Monday, September 29, 2014

October is National Adopt-a-Dog Month; so here are 25 facts about shelters, pet rescue, and the dogs we love!

You may not know that October is National Adopt-a-Dog Month, the American Humane Association’s push to promote awareness and adoption of our little four-legged furry friends. There are many benefits to dog ownership and adoption; to get more exercise, have a companion, to keep your home and children safer, and even assist those people with physical or emotional disabilities. But if you’ve ever owned a dog then you know, their heartwarming excitement and tail wagging when you come home from work is all the reason you need!

To help promote dog ownership and especially responsible adoption, we bring you 25 facts and figures for National Adopt- a-Dog month.

1. As of 2012, there are approximately 164 million household pets in the United States.

2. That number includes an estimated 83.3 million pet dogs.

3. That’s way up from the 1970’s, when there were only about 67 million household pets.

4. 62% of American households have at least one pet and 47% of households have at least one dog.

5. According to the American Pet Product Association, Americans spend $50 billion annually on their dogs, cats, and other household pets.

6. 70% of dog owners have one dog, 20% have two, and 10% of dog owners have three or more dogs.

7. 20-30% of dogs that are now household pets were adopted from animal shelters or rescues.

8. 83% of pet dogs are spayed or neutered, while only 10% of dogs received by shelters are spayed or neutered.

9. How much spaying or neutering cost? A lot less than raising a litter of puppies for a year! The average healthy dog has one litter a year with an average of four to six puppies.

10. Dog owners spend an average of $231 annually on routine veterinary visits.

11. The average cost a dog owner incurs for food, supplies, medical care and training is $400 to $700 annually.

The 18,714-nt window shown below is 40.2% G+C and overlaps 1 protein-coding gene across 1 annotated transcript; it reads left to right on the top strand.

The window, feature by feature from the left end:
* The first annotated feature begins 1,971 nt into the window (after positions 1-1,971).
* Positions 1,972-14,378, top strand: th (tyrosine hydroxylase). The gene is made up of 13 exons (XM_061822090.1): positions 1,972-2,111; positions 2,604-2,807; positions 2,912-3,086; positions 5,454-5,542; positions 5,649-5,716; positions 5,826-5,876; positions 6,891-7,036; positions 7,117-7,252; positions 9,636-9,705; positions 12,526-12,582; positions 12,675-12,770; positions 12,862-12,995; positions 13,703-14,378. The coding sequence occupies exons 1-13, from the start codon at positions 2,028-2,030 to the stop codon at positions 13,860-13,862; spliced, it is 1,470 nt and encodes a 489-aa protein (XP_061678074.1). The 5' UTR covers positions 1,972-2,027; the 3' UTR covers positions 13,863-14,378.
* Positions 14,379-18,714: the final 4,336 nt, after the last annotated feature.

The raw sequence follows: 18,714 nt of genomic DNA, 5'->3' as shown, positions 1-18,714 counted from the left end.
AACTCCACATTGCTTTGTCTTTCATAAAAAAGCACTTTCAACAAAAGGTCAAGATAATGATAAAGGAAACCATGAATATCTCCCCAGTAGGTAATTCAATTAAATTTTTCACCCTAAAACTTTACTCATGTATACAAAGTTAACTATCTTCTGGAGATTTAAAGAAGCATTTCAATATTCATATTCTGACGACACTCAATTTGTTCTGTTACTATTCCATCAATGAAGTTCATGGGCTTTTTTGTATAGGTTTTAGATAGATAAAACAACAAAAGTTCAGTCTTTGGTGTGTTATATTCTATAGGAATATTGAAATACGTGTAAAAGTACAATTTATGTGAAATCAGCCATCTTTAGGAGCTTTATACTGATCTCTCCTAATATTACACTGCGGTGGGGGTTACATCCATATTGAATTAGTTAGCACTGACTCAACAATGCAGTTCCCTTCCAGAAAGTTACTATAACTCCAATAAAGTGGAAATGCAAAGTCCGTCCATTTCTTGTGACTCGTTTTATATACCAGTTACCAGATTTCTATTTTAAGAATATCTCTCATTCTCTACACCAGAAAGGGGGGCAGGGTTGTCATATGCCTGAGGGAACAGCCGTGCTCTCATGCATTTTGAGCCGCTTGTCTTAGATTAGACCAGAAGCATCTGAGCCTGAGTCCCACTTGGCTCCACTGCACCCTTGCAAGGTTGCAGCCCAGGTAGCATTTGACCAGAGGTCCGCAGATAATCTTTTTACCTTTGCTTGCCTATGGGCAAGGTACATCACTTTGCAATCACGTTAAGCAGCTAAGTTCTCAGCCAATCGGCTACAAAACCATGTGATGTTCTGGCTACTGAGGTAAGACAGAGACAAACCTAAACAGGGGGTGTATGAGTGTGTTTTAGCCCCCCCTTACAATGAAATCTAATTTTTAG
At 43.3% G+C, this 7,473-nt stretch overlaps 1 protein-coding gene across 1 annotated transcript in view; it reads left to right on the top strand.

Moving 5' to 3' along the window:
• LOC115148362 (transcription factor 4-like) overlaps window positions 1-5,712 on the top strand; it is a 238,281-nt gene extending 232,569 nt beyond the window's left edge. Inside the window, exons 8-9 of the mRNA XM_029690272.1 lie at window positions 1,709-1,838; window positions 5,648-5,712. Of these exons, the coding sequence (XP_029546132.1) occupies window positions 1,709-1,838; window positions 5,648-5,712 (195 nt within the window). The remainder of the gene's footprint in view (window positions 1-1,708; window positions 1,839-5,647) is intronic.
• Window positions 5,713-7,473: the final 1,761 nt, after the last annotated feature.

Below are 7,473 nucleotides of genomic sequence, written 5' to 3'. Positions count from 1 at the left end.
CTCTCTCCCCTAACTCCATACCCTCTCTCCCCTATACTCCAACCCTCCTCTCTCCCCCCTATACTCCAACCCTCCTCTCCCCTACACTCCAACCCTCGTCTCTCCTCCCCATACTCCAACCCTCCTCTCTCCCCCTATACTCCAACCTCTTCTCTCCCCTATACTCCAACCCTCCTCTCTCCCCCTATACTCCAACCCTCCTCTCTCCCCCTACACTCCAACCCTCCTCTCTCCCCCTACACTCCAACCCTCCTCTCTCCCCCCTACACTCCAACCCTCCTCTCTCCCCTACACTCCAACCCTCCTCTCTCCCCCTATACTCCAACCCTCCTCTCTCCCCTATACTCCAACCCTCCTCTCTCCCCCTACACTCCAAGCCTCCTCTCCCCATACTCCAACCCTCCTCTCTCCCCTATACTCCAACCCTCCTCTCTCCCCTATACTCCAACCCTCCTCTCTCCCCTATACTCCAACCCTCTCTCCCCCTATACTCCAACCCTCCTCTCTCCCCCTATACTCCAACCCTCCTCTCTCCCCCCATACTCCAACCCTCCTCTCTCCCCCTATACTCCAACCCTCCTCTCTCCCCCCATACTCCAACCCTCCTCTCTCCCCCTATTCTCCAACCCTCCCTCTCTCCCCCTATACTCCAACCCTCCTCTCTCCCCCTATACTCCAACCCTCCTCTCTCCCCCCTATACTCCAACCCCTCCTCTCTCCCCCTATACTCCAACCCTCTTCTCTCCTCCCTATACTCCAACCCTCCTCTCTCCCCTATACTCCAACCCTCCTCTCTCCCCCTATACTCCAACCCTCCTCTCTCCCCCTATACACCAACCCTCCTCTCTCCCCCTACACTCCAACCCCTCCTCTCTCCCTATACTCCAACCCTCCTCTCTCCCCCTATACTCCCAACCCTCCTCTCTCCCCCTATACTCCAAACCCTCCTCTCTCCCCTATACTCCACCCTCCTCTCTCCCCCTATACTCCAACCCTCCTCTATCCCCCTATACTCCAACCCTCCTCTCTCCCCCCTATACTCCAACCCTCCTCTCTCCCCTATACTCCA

12. According to a National Council on Pet Populations study, the number of dogs and cats euthanized in shelters every year has decreased, from about 12-20 million a year in the 1970s to about 3-4 million now.

13. That is still a huge number of dogs and cats euthanized every year, and an estimated 2.7 million healthy and adoptable shelter pets are not claimed each year.

14. There are about 13,600 community animal shelters in the United States, though they don’t operate under one governing body or national organization.

15. The terms, “human society,” and “SPCA” are generic, which means any independent shelter can use them in their names.

16. Each year, approximately 7.6 dogs and cats enter shelters.

17. About 35%, or 2.7 million are adopted. 26% are returned to their owners, and 31% of shelter dogs are euthanized.

18. 5 in 10 shelter dogs are euthanized because no one adopts them.

19. Homeless animals outnumber homeless people 5 to 1.

20. Many of the dogs that end up in community shelters are found and reclaimed by their owners, an estimated 30% in some areas! That adds up to about 542,000 happy stories of lost dogs reunited with their owners every year.

21. About 40% of new owners who adopt learn about their pet through word or mouth, according to the American Veterinary Medical Association.

22. How do pet owners find their dogs? According to the American Veterinary Medical Association:

40% of new owners learn about their pet through word or mouth,
28% purchase through a breeder, and
29% are adopted from a shelter.

23. Why do people abandon their dogs? According to the American Humane Association, the most common reasons are:

29% Their place of residence does not allow pets.
10% They don’t have enough time.
10% The dog’s owners died or got divorced.
10% The dog has behavioral issues.

24. Do you assume that animal shelters will only have mutts? In fact, 25% of adoptable dogs in shelters are purebred!

25. 65% of pet owners acquire their dogs for free or at a nominal cost.


**If you’re not convinced yet that dog adoption is a worthy and needed cause, spend an afternoon and take your family down to one of these local animal shelters to see what kinds of dogs are available for adoption. Chances are, you might just drive home with a new member of the family!

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